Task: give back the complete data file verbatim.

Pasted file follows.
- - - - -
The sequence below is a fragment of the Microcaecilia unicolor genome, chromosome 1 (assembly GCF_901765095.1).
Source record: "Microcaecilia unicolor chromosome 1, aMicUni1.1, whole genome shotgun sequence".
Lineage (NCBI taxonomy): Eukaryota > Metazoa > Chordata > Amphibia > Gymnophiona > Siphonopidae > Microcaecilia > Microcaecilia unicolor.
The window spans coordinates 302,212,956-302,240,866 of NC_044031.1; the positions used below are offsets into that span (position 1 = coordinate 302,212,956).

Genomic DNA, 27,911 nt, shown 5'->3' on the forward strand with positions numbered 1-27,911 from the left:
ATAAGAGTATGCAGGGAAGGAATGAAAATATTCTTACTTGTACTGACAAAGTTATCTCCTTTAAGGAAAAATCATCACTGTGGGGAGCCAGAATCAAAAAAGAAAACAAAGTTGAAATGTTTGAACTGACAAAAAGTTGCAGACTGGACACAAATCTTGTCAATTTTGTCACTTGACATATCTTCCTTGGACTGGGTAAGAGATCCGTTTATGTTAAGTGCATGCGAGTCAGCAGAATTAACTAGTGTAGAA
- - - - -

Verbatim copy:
The sequence below is a fragment of the Microcaecilia unicolor genome, chromosome 1 (assembly GCF_901765095.1).
Source record: "Microcaecilia unicolor chromosome 1, aMicUni1.1, whole genome shotgun sequence".
Lineage (NCBI taxonomy): Eukaryota > Metazoa > Chordata > Amphibia > Gymnophiona > Siphonopidae > Microcaecilia > Microcaecilia unicolor.
The window spans coordinates 302,212,956-302,240,866 of NC_044031.1; the positions used below are offsets into that span (position 1 = coordinate 302,212,956).

Genomic DNA, 27,911 nt, shown 5'->3' on the forward strand with positions numbered 1-27,911 from the left:
ATAAGAGTATGCAGGGAAGGAATGAAAATATTCTTACTTGTACTGACAAAGTTATCTCCTTTAAGGAAAAATCATCACTGTGGGGAGCCAGAATCAAAAAAGAAAACAAAGTTGAAATGTTTGAACTGACAAAAAGTTGCAGACTGGACACAAATCTTGTCAATTTTGTCACTTGACATATCTTCCTTGGACTGGGTAAGAGATCCGTTTATGTTAAGTGCATGCGAGTCAGCAGAATTAACTAGTGTAGAA